Moving Beyond the Past
For decades, parks were managed to maintain a baseline "natural" condition. But climate change is creating a new and dynamic environment in which we cannot always assume a continuation of historical patterns. Thus, the National Park Service has developed guidance and decision support tools that improve park planning efforts in response to continually shifting conditions. These tools are created, revised and revisited in step with our evolving understanding of climate change.
Existing planning documents, such as National Environmental Policy Act (NEPA) review, park general management plans, and park resource stewardship strategies will incorporate climate change into all phases. To allow parks to better cope with uncertainty in future climate conditions, scenario planning offers an additional approach. When future conditions are uncertain, formulating multiple scenarios and then finding the beneficial actions common to each of the potential futures becomes an efficient approach and will be used for park planning. This approach can best be summed up as being prepared for worst-case scenarios, best-case scenarios, and a range of future alternatives in between.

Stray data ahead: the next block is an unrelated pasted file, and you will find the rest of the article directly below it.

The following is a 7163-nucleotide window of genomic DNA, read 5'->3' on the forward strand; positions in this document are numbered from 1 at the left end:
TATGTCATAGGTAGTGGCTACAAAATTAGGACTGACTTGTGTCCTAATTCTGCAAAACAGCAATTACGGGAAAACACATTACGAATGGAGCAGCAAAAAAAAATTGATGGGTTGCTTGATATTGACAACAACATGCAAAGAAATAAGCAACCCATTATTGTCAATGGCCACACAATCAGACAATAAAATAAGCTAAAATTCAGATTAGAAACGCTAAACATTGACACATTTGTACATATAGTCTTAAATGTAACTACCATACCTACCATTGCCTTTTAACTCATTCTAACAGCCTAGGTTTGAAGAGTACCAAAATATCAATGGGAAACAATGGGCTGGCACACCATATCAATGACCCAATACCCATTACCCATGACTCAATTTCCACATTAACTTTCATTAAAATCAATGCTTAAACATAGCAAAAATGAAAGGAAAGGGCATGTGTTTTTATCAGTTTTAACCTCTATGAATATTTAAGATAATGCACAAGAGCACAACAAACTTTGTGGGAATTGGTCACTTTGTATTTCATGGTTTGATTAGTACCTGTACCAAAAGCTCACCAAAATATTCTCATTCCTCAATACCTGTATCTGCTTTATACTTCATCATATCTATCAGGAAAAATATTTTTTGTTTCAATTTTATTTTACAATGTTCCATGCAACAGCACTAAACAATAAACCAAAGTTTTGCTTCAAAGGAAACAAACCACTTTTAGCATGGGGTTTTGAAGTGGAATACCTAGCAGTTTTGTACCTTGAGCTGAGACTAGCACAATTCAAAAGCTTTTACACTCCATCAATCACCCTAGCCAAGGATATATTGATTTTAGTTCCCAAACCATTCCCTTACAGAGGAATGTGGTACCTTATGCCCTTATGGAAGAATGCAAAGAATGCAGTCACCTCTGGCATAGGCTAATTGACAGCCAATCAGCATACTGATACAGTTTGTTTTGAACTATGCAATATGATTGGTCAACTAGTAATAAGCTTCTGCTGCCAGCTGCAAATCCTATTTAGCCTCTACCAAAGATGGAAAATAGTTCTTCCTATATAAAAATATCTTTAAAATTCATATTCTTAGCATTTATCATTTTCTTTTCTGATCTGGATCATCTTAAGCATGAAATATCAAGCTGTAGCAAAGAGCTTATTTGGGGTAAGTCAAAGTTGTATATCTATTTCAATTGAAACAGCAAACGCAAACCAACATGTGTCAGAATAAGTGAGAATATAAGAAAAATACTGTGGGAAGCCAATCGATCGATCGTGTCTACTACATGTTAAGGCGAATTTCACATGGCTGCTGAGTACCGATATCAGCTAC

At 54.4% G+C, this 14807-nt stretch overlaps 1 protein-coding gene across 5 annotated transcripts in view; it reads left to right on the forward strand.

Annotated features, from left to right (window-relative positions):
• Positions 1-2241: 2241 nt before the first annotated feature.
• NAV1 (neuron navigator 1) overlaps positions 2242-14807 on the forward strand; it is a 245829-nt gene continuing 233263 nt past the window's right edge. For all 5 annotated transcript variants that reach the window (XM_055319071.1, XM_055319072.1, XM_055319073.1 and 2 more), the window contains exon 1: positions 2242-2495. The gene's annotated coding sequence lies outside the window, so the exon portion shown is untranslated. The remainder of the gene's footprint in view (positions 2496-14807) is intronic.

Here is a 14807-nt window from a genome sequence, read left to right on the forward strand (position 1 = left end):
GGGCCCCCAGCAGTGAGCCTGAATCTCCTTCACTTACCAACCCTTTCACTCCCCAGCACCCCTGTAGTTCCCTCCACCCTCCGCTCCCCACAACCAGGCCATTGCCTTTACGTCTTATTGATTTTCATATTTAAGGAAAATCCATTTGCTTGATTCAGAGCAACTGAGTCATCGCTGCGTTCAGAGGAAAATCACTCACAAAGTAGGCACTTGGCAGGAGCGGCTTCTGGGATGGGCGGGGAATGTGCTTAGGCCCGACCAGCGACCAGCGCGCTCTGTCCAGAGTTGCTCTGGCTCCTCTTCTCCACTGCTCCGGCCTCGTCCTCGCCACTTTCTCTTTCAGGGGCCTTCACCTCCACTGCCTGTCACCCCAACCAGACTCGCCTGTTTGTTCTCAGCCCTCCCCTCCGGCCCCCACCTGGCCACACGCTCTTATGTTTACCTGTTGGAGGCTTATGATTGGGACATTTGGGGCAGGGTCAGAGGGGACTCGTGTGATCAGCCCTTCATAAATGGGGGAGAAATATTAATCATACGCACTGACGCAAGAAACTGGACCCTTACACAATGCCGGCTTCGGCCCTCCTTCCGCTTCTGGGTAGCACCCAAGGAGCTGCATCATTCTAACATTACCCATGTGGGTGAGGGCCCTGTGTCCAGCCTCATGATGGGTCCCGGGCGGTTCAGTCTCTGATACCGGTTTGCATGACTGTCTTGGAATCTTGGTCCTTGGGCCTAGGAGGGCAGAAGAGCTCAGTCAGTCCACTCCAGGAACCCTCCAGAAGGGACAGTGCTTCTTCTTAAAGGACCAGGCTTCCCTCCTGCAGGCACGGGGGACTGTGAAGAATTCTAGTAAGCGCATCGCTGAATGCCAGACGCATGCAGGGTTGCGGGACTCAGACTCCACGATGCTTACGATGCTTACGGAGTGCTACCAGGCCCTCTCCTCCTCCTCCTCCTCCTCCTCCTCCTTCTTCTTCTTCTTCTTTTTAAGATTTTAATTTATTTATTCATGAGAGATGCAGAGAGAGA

Planning for a Changing ClimateConsidering multiple future scenarios is important to inform how parks adapt to projected change across the breadth of NPS resources and stewardship responsibilities. For example, the design of visitor facilities at Cape Cod National Seashore, the rehabilitation of historic structures at Fort Pulaski National Monument, and the management of trout populations at Glacier National Park must all be climate-informed. Thus, the National Park Service published Planning for a Changing Climate as a comprehensive resource to guide servicewide climate-smart adaptation planning. The guidance helps planners and managers develop forward-looking goals and evaluate strategies and actions in light of multiple plausible futures associated with a changing climate.
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Last updated: May 28, 2021